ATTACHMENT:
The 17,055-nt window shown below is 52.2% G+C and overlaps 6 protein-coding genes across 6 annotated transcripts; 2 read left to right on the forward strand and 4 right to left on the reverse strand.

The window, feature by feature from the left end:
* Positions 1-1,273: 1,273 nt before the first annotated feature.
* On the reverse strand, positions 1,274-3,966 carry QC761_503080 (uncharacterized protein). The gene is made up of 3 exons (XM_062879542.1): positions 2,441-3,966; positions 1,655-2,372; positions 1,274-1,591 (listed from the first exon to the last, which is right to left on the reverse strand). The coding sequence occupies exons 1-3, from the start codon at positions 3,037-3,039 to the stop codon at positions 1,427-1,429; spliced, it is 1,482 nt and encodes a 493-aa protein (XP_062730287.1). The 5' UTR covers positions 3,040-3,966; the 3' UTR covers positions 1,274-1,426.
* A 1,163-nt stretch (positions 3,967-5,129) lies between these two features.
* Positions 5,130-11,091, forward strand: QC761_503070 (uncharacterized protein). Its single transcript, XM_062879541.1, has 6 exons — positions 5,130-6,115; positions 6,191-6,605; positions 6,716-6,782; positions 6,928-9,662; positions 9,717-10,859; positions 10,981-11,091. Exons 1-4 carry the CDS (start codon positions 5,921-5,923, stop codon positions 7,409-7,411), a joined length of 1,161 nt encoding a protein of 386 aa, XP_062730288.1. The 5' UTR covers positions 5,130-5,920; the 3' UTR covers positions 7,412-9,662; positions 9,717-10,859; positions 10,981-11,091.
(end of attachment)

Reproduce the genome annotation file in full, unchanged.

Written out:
The 17,055-nt window shown below is 52.2% G+C and overlaps 6 protein-coding genes across 6 annotated transcripts; 2 read left to right on the forward strand and 4 right to left on the reverse strand.

The window, feature by feature from the left end:
* Positions 1-1,273: 1,273 nt before the first annotated feature.
* On the reverse strand, positions 1,274-3,966 carry QC761_503080 (uncharacterized protein). The gene is made up of 3 exons (XM_062879542.1): positions 2,441-3,966; positions 1,655-2,372; positions 1,274-1,591 (listed from the first exon to the last, which is right to left on the reverse strand). The coding sequence occupies exons 1-3, from the start codon at positions 3,037-3,039 to the stop codon at positions 1,427-1,429; spliced, it is 1,482 nt and encodes a 493-aa protein (XP_062730287.1). The 5' UTR covers positions 3,040-3,966; the 3' UTR covers positions 1,274-1,426.
* A 1,163-nt stretch (positions 3,967-5,129) lies between these two features.
* Positions 5,130-11,091, forward strand: QC761_503070 (uncharacterized protein). Its single transcript, XM_062879541.1, has 6 exons — positions 5,130-6,115; positions 6,191-6,605; positions 6,716-6,782; positions 6,928-9,662; positions 9,717-10,859; positions 10,981-11,091. Exons 1-4 carry the CDS (start codon positions 5,921-5,923, stop codon positions 7,409-7,411), a joined length of 1,161 nt encoding a protein of 386 aa, XP_062730288.1. The 5' UTR covers positions 5,130-5,920; the 3' UTR covers positions 7,412-9,662; positions 9,717-10,859; positions 10,981-11,091.